The Decline in Electrical Machinery Business Results and its Impact
- A Comparison With the Recession of 2001 -
April 27, 2005
The pace of improvement in business results slowed in the October-December quarter of 2004, especially in the manufacturing sector. As a result, some observers have expressed concern over the future trend of business performance. This view is founded on the fact that (i) the electrical machinery sector is the main reason for the slowdown and (ii) the conditions surrounding the slowdown call to mind the early stages of the recession of 2001, after which business results recorded a severe slump. The results of a comparison of business results in the electrical machinery sector today with those recorded in 2001 can be summarized as follows.
First, the recent deterioration in business results in the electrical machinery sector has come against the backdrop of (i) a fall in sales volume reflecting a decline in both domestic and overseas demand, (ii) a deterioration in trade conditions (output prices/input prices) and (iii) a tailing-off in the effects of restructuring through the reduction of fixed overheads such as personnel costs. The basic features of (i) and (ii) are identical to those observed in 2001.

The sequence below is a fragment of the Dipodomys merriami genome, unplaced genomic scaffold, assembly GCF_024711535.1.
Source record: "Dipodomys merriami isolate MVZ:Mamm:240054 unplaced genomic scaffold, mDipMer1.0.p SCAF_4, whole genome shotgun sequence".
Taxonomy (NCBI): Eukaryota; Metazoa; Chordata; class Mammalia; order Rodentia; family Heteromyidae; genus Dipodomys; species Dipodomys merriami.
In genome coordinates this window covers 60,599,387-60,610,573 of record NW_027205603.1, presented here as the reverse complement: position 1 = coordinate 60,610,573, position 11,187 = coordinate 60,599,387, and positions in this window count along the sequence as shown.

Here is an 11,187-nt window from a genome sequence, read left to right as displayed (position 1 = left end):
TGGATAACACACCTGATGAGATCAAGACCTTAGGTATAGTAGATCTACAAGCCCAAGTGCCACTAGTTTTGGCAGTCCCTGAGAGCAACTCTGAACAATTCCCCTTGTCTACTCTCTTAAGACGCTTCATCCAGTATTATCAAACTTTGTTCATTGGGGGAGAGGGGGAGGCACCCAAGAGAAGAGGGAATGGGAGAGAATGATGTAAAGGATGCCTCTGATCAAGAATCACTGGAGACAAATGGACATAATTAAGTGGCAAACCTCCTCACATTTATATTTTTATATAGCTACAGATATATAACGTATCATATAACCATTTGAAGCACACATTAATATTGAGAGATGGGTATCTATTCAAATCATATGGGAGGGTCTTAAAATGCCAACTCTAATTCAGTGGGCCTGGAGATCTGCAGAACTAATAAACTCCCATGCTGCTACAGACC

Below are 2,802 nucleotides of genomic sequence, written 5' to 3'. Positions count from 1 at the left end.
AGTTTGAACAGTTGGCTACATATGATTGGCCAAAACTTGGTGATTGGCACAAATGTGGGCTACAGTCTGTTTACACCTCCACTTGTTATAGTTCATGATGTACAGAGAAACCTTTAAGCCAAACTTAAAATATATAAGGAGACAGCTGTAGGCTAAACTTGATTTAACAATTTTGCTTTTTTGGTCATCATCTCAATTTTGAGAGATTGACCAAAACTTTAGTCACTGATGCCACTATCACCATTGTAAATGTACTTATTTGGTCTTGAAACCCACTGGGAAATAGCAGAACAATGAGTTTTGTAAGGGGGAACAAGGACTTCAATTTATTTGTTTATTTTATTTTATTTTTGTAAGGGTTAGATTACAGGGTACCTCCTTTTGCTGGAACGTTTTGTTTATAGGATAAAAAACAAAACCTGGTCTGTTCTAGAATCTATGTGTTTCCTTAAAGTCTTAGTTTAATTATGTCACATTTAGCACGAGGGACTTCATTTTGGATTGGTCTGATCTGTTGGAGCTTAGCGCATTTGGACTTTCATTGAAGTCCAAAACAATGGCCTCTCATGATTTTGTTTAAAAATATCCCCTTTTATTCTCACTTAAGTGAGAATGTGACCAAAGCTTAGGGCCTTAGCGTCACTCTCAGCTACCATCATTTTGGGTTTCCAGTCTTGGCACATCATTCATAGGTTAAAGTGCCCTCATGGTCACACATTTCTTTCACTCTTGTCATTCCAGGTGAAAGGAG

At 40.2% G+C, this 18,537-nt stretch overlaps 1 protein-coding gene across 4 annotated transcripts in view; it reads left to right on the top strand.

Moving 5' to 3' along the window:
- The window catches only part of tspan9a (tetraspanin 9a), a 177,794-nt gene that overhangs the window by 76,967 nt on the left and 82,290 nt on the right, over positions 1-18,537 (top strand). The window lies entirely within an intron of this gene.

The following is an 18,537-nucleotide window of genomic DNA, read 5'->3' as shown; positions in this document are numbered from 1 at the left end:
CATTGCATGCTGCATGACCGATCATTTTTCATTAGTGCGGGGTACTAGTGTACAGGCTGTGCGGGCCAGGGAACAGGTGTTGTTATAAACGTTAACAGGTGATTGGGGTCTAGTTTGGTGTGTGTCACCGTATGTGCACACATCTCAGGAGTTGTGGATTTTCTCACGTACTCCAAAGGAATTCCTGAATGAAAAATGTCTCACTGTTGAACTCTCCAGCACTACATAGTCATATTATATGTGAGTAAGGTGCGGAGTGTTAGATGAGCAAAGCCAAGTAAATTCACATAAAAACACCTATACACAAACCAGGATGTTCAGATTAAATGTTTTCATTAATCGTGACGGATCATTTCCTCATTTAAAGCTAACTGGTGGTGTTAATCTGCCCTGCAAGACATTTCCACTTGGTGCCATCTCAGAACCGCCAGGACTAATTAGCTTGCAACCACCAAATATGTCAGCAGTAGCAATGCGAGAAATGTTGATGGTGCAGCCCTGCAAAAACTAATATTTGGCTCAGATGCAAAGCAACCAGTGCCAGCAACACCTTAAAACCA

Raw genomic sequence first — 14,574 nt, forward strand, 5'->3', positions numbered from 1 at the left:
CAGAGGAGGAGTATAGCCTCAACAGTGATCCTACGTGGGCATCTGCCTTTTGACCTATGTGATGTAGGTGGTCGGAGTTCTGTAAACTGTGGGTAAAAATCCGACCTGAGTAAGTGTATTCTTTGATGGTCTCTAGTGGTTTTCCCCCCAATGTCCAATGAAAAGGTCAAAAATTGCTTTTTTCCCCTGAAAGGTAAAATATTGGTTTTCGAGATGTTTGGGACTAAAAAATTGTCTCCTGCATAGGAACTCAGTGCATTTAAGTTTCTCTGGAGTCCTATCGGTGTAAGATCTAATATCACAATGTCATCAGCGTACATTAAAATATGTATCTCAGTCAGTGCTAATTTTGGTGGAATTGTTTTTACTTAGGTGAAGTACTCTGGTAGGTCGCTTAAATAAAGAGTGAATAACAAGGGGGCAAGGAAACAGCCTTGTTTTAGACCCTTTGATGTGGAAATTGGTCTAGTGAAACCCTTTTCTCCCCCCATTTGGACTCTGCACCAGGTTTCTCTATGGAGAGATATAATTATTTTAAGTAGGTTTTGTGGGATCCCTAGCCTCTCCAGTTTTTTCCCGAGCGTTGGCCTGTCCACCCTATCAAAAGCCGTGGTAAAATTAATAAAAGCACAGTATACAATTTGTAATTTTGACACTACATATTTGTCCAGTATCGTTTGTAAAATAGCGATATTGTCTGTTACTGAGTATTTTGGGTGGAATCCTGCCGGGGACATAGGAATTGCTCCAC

However, an important difference from conditions in 2001 is that the competitiveness of the electrical machinery sector is increasing. As a result of the shift towards products with higher added value, the "high valued added index" has risen sharply over the past few years. This has raised sales prices in spite of the continued deflationary trend and has bolstered business results.
An estimate of the effect of the shift towards products with higher added value on the electrical machinery sector, focusing on exports, suggests that the shift towards products with higher added value has gone some way towards boosting results. Therefore, even though the fall in sales volume and the deterioration in trade conditions must have a negative impact in the short term, the boost to business performance that comes from the shift towards products with higher added value means that business results in the electrical machinery sector will not deteriorate and, if anything, are highly likely to hold firm. If electrical machinery business results hold firm, it is likely that Japan's corporate sector at large will be able to avoid an outright slump in business results.
For more information on the content of this report, please contact: Hideki Matsumura, the Japan Research Institute, Limited.